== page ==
Sep. 23—WINDBER, Pa. — The case of former Bradford County District Attorney Chad Salsman might provide a template for at least part of what happens concerning Somerset County District Attorney Jeffrey Lynn Thomas, who has been arrested and arraigned on a rape charge.
In early February, Salsman was charged with sexually assaulting women who were his clients when he worked in private practice. The Supreme Court of Pennsylvania temporarily suspended his law license a few weeks later, on March 25. Salsman pleaded guilty to intimidation, promoting prostitution and obstruction of justice and resigned as district attorney on May 7.
Along with a rape allegation, Thomas also faces counts of indecent assault, strangulation, simple assault and criminal trespass that were filed on Wednesday, following an investigation by the Pennsylvania State Police and partner law-enforcement agencies.
An investigation could be conducted by the Disciplinary Board of the Supreme Court of Pennsylvania, which did not respond Thursday to a request for an interview.
"Maybe (Salsman's suspension) is a precedent for this because that sounds kind of familiar," Duquesne University School of Law professor Bruce Ledewitz said. "It's not so different, is it?"
Ledewitz added: "Now that they've acted already in Salsman's case, maybe they'll say, 'You know, that's what we do.' In a way, it would be fairer if they said that's what we automatically do. Because it certainly is not fair to have them look at the charges and say if we think he's guilty or not."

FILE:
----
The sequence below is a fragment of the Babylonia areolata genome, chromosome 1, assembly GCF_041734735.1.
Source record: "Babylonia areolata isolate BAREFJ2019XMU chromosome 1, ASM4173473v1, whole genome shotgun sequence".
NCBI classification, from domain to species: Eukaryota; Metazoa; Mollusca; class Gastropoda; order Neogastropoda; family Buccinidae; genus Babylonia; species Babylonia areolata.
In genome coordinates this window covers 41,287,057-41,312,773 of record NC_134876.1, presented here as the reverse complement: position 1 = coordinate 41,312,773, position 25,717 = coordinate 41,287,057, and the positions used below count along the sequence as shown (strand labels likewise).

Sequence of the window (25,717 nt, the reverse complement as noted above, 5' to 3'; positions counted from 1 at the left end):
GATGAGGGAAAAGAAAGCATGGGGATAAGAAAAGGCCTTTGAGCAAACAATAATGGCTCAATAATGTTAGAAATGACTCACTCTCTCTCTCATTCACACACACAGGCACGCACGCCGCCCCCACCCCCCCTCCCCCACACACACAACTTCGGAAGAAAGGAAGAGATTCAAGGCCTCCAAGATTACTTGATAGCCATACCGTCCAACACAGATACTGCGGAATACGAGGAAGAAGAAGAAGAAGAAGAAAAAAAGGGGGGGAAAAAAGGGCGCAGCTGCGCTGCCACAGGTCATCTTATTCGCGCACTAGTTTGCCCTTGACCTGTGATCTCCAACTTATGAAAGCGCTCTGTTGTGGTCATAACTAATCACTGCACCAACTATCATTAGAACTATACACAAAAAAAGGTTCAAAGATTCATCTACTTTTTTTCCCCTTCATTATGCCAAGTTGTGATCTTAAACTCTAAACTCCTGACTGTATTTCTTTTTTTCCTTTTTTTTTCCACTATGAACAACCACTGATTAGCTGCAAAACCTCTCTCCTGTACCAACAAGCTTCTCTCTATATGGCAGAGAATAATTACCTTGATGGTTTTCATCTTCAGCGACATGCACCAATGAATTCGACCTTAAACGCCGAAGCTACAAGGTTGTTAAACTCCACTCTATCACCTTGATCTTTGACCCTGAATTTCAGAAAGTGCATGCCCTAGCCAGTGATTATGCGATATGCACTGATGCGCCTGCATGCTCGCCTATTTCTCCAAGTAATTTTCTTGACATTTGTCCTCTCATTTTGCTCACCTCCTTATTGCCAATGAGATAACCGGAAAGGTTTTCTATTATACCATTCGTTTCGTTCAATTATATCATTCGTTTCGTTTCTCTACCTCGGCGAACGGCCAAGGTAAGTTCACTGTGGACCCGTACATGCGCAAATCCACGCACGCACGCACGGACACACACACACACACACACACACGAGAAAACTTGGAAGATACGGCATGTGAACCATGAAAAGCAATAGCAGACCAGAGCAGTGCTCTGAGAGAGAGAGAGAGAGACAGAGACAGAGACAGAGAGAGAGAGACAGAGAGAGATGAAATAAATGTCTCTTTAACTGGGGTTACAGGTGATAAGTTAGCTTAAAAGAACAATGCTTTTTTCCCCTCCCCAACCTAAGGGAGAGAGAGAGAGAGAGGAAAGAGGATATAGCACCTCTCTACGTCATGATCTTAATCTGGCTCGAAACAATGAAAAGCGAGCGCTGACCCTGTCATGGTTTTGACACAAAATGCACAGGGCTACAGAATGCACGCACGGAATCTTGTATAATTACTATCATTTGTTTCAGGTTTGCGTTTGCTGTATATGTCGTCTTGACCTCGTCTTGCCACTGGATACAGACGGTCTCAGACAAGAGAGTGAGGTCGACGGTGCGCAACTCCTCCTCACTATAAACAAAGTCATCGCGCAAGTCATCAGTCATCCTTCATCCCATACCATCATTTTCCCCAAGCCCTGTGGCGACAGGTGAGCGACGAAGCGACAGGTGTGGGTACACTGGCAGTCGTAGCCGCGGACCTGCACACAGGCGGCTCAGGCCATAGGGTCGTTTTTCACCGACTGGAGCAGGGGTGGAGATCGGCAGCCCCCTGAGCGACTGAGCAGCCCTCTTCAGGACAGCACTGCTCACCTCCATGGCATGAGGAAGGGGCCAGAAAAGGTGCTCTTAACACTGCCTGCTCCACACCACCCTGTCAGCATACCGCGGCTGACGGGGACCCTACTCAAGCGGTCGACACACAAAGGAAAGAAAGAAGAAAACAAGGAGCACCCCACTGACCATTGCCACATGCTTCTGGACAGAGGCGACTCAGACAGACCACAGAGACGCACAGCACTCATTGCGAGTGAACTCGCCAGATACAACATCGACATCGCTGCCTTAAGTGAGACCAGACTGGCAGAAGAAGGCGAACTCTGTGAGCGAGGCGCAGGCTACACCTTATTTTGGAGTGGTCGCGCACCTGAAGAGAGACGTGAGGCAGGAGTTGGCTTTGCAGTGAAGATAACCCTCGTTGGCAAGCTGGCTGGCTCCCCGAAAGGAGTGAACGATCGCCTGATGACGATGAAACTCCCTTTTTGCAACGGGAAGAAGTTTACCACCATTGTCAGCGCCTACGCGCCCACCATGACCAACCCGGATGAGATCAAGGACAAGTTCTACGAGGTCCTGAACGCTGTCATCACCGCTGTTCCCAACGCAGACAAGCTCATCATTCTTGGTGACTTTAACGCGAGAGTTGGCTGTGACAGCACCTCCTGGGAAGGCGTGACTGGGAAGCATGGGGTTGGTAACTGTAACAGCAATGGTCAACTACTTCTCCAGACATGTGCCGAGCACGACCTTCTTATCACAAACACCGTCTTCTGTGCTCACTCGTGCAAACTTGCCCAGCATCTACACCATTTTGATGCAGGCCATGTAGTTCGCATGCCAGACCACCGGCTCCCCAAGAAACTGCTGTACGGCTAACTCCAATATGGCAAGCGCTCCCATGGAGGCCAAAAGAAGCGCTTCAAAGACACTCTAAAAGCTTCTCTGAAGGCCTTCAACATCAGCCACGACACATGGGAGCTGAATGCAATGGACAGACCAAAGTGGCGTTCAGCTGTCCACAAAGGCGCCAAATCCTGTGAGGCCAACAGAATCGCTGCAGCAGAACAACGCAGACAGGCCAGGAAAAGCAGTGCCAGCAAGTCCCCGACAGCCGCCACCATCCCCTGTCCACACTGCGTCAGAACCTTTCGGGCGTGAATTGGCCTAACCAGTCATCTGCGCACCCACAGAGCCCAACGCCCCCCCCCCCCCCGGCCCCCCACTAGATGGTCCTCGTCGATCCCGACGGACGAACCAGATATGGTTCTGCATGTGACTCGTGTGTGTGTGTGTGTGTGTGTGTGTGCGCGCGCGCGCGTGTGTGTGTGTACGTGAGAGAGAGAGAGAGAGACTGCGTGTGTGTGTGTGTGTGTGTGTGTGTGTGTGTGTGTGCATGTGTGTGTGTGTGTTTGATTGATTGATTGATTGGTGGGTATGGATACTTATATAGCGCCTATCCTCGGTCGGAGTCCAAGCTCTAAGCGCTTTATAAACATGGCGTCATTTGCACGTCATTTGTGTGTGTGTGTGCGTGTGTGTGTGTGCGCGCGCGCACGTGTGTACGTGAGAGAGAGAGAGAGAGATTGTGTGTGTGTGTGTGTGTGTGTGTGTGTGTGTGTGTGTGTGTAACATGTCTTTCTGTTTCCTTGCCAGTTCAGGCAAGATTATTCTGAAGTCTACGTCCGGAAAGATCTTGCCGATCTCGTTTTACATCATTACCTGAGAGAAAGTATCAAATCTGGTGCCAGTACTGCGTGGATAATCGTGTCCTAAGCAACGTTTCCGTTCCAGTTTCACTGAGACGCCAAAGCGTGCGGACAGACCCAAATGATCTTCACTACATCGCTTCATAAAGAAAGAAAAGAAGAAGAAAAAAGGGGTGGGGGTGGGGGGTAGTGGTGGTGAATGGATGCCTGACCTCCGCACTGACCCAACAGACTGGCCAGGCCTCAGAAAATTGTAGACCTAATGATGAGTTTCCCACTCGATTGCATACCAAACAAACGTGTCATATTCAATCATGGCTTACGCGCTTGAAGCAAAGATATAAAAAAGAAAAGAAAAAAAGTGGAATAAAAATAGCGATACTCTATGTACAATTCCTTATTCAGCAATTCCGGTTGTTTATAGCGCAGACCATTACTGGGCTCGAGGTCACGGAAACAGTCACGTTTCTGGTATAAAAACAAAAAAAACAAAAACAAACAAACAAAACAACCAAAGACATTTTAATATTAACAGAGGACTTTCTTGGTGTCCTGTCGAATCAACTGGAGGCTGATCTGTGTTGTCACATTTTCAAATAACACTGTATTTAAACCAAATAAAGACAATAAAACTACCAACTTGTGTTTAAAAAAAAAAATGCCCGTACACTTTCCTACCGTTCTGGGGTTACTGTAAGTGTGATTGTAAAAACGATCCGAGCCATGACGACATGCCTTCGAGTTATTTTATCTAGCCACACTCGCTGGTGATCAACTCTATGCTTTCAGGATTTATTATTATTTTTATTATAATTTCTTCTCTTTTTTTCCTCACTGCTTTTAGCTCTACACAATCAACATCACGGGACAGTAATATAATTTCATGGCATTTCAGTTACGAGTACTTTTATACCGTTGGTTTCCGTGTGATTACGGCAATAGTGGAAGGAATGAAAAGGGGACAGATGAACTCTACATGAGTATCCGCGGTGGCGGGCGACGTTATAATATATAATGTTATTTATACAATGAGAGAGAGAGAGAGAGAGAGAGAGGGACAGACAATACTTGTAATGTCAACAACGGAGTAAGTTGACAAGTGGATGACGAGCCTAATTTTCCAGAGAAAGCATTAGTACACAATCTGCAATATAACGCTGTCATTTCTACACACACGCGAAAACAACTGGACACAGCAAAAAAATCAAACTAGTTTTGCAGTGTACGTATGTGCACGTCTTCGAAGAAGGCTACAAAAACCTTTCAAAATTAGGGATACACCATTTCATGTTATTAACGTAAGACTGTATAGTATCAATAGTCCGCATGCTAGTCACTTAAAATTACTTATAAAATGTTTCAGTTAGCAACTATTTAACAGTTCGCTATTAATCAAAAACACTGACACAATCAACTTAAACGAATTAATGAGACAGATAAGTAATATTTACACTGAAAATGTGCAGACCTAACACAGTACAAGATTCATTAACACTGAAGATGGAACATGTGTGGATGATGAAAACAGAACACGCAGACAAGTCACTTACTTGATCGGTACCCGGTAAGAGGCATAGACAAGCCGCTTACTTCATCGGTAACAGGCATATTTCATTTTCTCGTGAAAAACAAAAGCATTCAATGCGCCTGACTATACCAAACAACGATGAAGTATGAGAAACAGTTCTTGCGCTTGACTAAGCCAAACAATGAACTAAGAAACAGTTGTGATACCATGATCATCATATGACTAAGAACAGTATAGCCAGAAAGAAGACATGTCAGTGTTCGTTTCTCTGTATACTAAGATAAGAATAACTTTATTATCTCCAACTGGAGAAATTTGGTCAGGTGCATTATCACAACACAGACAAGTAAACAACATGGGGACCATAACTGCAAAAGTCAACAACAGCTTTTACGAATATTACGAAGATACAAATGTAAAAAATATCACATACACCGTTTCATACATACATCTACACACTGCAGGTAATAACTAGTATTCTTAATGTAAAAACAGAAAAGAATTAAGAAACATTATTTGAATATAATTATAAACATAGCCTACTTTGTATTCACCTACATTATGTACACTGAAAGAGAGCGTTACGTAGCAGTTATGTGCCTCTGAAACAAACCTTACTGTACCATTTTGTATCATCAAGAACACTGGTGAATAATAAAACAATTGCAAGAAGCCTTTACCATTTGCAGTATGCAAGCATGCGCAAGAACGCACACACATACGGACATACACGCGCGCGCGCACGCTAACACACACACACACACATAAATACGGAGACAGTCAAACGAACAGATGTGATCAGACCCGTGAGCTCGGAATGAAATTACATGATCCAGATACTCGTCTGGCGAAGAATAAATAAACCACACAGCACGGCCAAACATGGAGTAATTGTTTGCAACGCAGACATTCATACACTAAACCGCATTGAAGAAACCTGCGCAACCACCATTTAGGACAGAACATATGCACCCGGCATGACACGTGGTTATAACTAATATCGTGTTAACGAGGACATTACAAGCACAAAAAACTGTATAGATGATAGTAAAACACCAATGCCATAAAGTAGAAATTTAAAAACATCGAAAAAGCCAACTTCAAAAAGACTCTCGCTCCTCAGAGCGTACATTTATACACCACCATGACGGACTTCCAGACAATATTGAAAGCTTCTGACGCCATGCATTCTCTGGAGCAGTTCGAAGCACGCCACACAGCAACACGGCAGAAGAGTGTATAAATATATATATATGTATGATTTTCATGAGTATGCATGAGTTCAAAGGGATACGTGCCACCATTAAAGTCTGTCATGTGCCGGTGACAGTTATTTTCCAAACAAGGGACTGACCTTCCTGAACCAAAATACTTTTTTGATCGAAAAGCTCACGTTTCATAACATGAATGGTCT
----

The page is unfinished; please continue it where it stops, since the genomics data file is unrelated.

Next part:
Ryan Tutera, Thomas' defense attorney, said his client is innocent and looks forward to his day in court.
Other individuals and organizations have expressed concern about the allegations made against Thomas.
"No one is above the law," said Greg Rowe, executive director of the Pennsylvania District Attorneys Association. "The allegations outlined today in Somerset County deeply disturb us. Everyone involved in the criminal justice system has a legal and ethical obligation to follow the law and to conduct themselves with the utmost integrity — no one more so than the district attorney. Any individual's failure to either act lawfully or in accordance with their ethical obligations is wholly unacceptable."
Thomas and Salsman are among a handful of the commonwealth's DAs to face legal accusations in recent years.
—Bedford County District Attorney Bill Higgins was sentenced in 2018 to 120 days of house arrest, 1,125 hours of community service, eight years of county probation supervision and more than $9,700 in fines, while also being required to complete alcohol or sex addiction counseling. Higgins entered a plea agreement after being accused of giving lighter sentences to women he was having sexual relationships with and providing names of confidential informants to drug dealers. Higgins resigned as district attorney.
—In February 2019, Stacy Parks Miller, former Centre County district attorney, had her law license suspended by the state disciplinary board. She was accused of engaging in ex parte communications with county judges without informing defense lawyers and of improperly using a fake Facebook page to snoop on people. She was reinstated this year. Parks Miller lost the 2019 Democratic Party primary in her bid for a third term.